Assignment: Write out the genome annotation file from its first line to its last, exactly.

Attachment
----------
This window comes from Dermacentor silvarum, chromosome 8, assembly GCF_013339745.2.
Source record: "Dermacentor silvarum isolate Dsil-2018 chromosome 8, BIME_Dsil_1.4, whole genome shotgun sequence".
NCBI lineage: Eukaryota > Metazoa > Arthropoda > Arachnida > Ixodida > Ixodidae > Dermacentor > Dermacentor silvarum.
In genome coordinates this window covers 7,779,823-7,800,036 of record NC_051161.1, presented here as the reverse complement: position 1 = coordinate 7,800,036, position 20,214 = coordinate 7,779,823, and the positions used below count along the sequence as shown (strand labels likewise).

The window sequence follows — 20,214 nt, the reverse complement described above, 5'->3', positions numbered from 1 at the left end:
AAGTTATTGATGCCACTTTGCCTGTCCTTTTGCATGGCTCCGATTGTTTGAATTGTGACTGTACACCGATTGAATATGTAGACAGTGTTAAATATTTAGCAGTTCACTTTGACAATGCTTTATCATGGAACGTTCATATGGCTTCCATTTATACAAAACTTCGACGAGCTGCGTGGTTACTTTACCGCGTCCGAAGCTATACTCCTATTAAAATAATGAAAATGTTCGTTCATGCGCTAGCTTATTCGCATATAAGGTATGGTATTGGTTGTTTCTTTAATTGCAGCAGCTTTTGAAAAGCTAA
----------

This window comes from Dermacentor silvarum, chromosome 8, assembly GCF_013339745.2.
Source record: "Dermacentor silvarum isolate Dsil-2018 chromosome 8, BIME_Dsil_1.4, whole genome shotgun sequence".
NCBI lineage: Eukaryota > Metazoa > Arthropoda > Arachnida > Ixodida > Ixodidae > Dermacentor > Dermacentor silvarum.
In genome coordinates this window covers 7,779,823-7,800,036 of record NC_051161.1, presented here as the reverse complement: position 1 = coordinate 7,800,036, position 20,214 = coordinate 7,779,823, and the positions used below count along the sequence as shown (strand labels likewise).

The window sequence follows — 20,214 nt, the reverse complement described above, 5'->3', positions numbered from 1 at the left end:
AAGTTATTGATGCCACTTTGCCTGTCCTTTTGCATGGCTCCGATTGTTTGAATTGTGACTGTACACCGATTGAATATGTAGACAGTGTTAAATATTTAGCAGTTCACTTTGACAATGCTTTATCATGGAACGTTCATATGGCTTCCATTTATACAAAACTTCGACGAGCTGCGTGGTTACTTTACCGCGTCCGAAGCTATACTCCTATTAAAATAATGAAAATGTTCGTTCATGCGCTAGCTTATTCGCATATAAGGTATGGTATTGGTTGTTTCTTTAATTGCAGCAGCTTTTGAAAAGCTAA